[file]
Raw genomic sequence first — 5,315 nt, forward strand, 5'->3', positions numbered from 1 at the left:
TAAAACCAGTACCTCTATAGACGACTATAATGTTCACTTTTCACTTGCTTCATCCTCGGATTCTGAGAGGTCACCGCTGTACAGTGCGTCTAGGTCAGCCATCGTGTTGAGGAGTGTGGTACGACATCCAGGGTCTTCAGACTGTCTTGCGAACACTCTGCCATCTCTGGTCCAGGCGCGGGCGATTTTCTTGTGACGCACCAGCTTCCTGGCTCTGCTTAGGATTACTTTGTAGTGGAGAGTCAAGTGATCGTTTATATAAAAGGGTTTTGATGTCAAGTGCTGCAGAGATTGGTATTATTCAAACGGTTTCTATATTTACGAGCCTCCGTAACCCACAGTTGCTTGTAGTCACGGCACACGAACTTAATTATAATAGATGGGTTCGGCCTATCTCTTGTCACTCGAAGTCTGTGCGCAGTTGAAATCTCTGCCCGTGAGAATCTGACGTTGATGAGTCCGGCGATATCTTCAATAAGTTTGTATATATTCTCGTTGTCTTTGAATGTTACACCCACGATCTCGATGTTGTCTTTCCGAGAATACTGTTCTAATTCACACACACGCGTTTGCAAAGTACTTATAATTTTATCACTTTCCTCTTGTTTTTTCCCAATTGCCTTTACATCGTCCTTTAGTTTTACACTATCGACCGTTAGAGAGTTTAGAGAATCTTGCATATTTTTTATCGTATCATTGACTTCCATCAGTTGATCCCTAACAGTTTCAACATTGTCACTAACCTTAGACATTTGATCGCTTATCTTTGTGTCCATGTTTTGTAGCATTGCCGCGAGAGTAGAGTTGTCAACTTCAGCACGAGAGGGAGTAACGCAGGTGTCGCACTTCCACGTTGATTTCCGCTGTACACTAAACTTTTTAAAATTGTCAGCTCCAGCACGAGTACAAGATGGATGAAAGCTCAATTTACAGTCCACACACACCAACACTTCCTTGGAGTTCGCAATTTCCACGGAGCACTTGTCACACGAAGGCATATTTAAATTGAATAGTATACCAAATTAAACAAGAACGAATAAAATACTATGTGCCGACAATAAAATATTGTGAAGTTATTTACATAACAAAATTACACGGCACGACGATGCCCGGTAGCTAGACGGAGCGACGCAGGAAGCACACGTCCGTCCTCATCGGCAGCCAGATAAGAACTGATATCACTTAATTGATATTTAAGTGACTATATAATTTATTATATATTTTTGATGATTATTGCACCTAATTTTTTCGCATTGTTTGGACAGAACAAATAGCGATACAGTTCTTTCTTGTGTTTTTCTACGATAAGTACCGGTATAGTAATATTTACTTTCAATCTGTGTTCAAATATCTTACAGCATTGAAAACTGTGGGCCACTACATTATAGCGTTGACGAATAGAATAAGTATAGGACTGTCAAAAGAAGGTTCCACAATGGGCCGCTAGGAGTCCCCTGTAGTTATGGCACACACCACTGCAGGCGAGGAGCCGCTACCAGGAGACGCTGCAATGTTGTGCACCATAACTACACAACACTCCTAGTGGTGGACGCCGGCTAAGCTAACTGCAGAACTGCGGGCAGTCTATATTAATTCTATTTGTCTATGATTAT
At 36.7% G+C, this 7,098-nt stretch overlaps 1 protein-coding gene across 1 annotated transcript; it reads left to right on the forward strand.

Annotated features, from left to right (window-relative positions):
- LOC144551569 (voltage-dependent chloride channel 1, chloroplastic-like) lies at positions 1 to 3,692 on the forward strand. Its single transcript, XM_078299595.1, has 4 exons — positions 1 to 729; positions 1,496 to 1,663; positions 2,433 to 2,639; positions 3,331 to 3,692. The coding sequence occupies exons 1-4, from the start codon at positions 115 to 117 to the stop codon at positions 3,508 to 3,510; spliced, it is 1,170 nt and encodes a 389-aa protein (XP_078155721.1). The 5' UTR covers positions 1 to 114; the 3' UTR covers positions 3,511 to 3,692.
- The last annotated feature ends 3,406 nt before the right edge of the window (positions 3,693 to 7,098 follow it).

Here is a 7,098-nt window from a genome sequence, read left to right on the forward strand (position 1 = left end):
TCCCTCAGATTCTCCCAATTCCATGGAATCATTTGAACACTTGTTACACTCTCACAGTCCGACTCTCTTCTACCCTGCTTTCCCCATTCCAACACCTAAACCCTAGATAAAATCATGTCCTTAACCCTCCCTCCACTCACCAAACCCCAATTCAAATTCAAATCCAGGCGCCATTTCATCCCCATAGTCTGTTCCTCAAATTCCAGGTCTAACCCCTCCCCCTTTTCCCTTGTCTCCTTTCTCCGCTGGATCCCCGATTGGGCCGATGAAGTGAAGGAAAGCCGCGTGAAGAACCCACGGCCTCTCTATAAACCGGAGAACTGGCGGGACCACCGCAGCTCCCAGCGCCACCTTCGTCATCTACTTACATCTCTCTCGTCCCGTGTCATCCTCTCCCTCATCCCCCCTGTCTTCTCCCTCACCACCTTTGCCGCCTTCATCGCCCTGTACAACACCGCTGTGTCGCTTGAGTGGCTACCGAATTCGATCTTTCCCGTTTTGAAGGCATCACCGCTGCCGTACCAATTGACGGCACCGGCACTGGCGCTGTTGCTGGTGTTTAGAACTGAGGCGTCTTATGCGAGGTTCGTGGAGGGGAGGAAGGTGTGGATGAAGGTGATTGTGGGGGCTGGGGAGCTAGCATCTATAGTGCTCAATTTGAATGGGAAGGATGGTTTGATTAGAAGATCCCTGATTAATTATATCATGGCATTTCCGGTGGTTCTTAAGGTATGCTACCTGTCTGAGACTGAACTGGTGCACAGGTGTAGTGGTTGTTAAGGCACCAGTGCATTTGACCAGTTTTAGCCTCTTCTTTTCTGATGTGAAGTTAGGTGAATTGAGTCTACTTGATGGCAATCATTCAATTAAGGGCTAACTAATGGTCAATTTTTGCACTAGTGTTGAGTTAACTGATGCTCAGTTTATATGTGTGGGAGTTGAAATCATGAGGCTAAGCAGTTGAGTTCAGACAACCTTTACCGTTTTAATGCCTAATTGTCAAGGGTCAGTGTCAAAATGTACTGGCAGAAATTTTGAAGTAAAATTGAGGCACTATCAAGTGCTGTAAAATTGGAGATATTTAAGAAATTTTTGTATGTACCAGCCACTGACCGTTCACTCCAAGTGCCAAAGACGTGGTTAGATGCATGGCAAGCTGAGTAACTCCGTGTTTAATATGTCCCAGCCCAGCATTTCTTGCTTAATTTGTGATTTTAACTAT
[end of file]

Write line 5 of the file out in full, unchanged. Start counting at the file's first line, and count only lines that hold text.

- LOC144551569 (voltage-dependent chloride channel 1, chloroplastic-like) lies at positions 1 to 3,692 on the forward strand. Its single transcript, XM_078299595.1, has 4 exons — positions 1 to 729; positions 1,496 to 1,663; positions 2,433 to 2,639; positions 3,331 to 3,692. The coding sequence occupies exons 1-4, from the start codon at positions 115 to 117 to the stop codon at positions 3,508 to 3,510; spliced, it is 1,170 nt and encodes a 389-aa protein (XP_078155721.1). The 5' UTR covers positions 1 to 114; the 3' UTR covers positions 3,511 to 3,692.